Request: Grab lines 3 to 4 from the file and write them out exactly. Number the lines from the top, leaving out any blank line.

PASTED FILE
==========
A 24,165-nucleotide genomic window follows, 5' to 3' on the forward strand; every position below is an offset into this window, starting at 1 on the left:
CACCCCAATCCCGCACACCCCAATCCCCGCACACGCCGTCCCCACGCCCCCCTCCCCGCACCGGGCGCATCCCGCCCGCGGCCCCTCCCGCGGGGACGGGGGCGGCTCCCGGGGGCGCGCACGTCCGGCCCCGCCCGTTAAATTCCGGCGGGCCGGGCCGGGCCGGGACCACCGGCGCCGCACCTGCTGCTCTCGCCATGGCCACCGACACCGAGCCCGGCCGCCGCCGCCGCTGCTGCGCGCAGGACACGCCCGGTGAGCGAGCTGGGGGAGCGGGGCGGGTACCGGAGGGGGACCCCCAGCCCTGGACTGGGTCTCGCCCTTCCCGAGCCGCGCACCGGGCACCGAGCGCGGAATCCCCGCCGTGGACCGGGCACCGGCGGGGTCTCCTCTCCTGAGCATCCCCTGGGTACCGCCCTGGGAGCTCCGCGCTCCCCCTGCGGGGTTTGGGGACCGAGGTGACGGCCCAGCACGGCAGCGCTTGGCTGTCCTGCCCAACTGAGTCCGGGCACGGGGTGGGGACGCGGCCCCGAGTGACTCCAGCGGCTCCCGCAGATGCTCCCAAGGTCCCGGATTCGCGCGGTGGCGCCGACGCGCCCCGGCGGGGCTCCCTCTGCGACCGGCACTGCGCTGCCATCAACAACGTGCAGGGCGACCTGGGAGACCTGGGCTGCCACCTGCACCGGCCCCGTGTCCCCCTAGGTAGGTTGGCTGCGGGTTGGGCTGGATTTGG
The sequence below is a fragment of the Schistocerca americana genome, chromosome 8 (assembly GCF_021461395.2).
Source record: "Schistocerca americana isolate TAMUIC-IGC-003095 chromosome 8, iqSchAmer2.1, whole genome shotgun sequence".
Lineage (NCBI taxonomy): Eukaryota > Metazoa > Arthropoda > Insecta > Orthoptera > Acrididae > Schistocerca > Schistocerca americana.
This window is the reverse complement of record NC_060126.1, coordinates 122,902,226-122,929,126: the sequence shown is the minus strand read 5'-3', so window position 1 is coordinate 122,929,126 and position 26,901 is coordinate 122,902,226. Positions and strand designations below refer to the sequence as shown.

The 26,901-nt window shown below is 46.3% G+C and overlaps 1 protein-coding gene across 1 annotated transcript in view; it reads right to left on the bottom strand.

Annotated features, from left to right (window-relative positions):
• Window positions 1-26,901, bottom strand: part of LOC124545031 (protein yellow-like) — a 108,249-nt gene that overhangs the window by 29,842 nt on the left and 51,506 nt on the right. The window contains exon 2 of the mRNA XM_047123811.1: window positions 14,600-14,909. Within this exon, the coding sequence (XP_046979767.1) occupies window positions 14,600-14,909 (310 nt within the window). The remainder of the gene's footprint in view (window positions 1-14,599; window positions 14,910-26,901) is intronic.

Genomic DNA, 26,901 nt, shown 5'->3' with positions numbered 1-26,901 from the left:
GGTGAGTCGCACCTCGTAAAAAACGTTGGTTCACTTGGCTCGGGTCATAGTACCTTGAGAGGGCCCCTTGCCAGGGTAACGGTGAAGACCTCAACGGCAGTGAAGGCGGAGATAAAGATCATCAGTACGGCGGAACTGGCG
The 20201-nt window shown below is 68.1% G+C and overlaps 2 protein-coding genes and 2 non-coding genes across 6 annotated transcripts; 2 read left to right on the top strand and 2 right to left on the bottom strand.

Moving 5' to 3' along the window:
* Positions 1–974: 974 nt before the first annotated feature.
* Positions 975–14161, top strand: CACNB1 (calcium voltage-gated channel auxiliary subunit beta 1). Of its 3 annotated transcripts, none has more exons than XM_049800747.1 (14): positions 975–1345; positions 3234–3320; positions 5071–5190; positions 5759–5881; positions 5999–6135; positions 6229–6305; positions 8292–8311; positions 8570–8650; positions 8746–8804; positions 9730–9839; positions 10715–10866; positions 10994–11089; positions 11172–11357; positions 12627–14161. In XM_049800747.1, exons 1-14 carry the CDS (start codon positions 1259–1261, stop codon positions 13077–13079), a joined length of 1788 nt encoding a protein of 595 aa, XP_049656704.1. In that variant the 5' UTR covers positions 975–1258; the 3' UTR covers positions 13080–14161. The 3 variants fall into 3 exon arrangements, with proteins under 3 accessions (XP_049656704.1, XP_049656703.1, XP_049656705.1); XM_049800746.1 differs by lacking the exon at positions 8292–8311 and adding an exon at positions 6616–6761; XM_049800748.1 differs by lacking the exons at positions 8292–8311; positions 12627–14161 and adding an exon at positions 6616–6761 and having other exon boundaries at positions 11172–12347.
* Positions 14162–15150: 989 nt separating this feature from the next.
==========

The sequence below is a fragment of the Schistocerca americana genome, chromosome 8 (assembly GCF_021461395.2).
Source record: "Schistocerca americana isolate TAMUIC-IGC-003095 chromosome 8, iqSchAmer2.1, whole genome shotgun sequence".